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First big plume of Saharan dust headed toward Florida this weekend

A batch of Saharan dust over the Atlantic Ocean is expected to move over the Caribbean Sea and Gulf of Mexico, including the Sunshine State, this weekend.

JACKSONVILLE, Fla. — Rain chances are on the rise, but you should still be encouraged to chase the sunrises and sunsets in the coming days. They may be more vivid thanks to our annual pal, Saharan dust.

A plume of Saharan dust traveling thousands of miles across the Atlantic Ocean is expected to make its way all the way to the Sunshine State by the weekend.

This dust will spread our way thanks to a strong area of high pressure across the Atlantic.

Saharan dust is an annual phenomenon when winds over Africa pick up millions of tons of dust and blow them across the Atlantic Ocean. It's most prolific from June through August, so some would say it's getting an earlier start this year (but not by much). That dust not only helps to fertilize the water and soils of the Americas, according to NASA, but there are also a couple of other atmospheric changes.

The Saharan Air Layer is a dry airmass made up of a bunch of tiny particles like sand, dirt, or dust that originates over the Saharan Desert in Africa. From late spring to early fall, these particles get lifted up every three to five days by African waves which push westward into the tropical Atlantic Ocean.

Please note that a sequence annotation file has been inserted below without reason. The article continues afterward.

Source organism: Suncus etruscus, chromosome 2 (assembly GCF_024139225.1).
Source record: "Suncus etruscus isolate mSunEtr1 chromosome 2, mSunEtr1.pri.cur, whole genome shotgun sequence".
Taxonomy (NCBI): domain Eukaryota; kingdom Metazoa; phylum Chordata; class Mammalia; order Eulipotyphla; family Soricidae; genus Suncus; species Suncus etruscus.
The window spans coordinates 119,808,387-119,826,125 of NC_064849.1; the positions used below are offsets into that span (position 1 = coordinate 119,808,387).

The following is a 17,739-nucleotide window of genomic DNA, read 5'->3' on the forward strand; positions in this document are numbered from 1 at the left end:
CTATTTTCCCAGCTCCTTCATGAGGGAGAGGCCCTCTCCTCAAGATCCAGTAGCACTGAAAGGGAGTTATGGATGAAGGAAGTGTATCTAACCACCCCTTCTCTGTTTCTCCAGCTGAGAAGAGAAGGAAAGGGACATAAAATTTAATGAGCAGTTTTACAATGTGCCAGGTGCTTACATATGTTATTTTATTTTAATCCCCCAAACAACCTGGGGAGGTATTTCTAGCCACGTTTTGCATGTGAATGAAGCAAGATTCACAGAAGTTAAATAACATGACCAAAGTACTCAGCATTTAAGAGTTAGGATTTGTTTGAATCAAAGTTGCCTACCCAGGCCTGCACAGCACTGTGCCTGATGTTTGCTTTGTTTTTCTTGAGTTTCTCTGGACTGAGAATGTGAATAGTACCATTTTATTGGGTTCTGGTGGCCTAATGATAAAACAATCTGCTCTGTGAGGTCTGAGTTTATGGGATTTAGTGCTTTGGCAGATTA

The Saharan Air Layer extends between 5,000 and 20,000 feet up in the atmosphere and is also associated with strong bursts of wind. We can even watch it via satellite images as it makes its journey across the Atlantic.

If it's concentrated enough, this dust can cause poor air quality for extremely sensitive groups and enhanced allergy symptoms. On the brighter side, it can also cause more vivid sunrises and sunsets with more particles scattering in the atmosphere.

While this is a positive in the short-term hindering tropical development, the steering current could be an indication of what's the come later on in the season. This same flow could mean tropical systems would be steered in the same direction as the dust and come uncomfortably close to the U.S.

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